Lead with your heart.

In practicing yoga, the cue to “lead with your heart” often is interpreted to mean shoulders back and down, abdomen in to support a strong core, arms perhaps stretched out like wings or clasped behind your back and down, with heart-center the leading force of your physical movement. (Think of doing a forward fold swan diving with your heart leading the way, or a humble warrior bowing down in reverence and respect, heart forward.)

As a physical exercise it might feel vulnerable to lead with your heart, especially when energy levels aren’t grounded. On the other hand, if your heart energy is strong, it might be empowering and feel quite full and alive to lead with your heart.

I intend to lead with my heart both on and off my yoga mat.

As an educator leading with my heart brings a smile to my face. It means putting ego aside. It means embracing the unknown for whatever it is, not good or bad. It means working toward positive change, to bring greater joy from suffering. It means acknowledging the complexity of being human, of suffering, and of the possibility of transforming suffering into something beautiful.

Heart-centered in yoga and heart centered in mindfulness and heart centered in mathematics, need not be disparate ideas and practices. I find great beauty in working at the intersection of disciplines and practices.

For me, the way I see the world, yoga and mindfulness are everywhere. Art and mathematics are also everywhere. There is a subtly here that I wish to explain. It is my own lens that helps me “see” these practices in all that I do. And it is my intentionality to cultivate meaning through the practices of yoga and meditation, and through the practice of expressive mathematics, that help me to cultivate and strengthen my lenses.


Habit forming.

Habit forming.

March 2, 2018


I’m working on a new habit of opening my computer to continue my writing.
I’m working on a new habit of being OK
even when I’m in what I sense to be an uncomfortable situation.

With bells ringing, trucks beeping, people talking,
fans whirring, engines, motors, beings,
all conceivably in motion all at once all around me.

It is notable, however, that understanding of my experience is self-centered.
It is not too surprising, and I am not alone in this way of understanding my experience.

Of course I understand my experience from my own lens,
from my own person, from my own self.
It is in this sense that I am centered on self.
For being centered on self, I come to understand myself, my voice, my story.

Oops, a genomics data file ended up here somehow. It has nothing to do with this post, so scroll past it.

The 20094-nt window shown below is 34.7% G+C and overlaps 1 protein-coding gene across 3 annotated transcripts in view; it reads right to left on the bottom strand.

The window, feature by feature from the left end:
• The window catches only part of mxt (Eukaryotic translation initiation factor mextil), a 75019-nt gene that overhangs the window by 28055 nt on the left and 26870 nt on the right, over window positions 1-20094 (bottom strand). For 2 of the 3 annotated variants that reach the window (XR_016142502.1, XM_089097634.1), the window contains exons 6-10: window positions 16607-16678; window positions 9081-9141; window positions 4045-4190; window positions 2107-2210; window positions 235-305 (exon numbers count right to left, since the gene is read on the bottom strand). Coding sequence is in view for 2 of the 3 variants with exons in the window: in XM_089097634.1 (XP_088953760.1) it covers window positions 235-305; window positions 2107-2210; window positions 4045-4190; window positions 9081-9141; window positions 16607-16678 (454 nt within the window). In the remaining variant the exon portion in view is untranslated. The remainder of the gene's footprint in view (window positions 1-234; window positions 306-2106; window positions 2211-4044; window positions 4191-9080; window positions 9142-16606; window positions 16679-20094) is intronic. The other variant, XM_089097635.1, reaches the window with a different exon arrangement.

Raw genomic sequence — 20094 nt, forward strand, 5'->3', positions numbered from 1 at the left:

However, one way to de-center from this lens is to notice what is, and to not take it in as my own.
The noises from the parking lot are not a part of me.
I can sense them.
I perceive of them.
I am aware of them.
But they are not me.

The story that I create about these sensations,
perceptions, and my awareness of them,
is something that I create myself.
Yet the story is not me.
It is a story.

With training, I can choose to separate myself from the experience of is-ness, of being right now, right here, breathing, typing, and my experience of sensations that are uncomfortable.

I do not believe that I am alone in being uncomfortable in noisy situations. I believe this discomfort has been created as a form of habitual patterning that has evolved from my experiences.

Being aware of this habitual patterning (loud noise, discomfort, distraction, frustration, discontent, ungrounded, anxiety, urge to flee from the situation… loud noise, discomfort, distraction, frustration, discontent, ungrounded, anxiety, urge to flee from the situation…) is a starting point.

It is from this awareness that I can work toward creating more productive patterns that spring from my intention to be at peace. To be at peace with myself in the world. With my decisions. With my being. With my work. With who I am.

I’m working on being ok in the stillness of my own typing.

Resting in the consciousness of my mind that I am sitting at my computer, I am typing.

To have clear train of thought I sometimes create an expectation that I need to be in silence, in isolation, or otherwise be uninterrupted.

The fact of the matter is that I do not live in a world of uninterrupted spaces, places, and experiences.

My experience of the world is largely interrupted all of the time.

The question then becomes – how do I form new habits that take me into the peaceful state of writing – of being – of meditation on thought – of getting the ideas down on the page – rather than existing outside of myself in a noisy and busy world?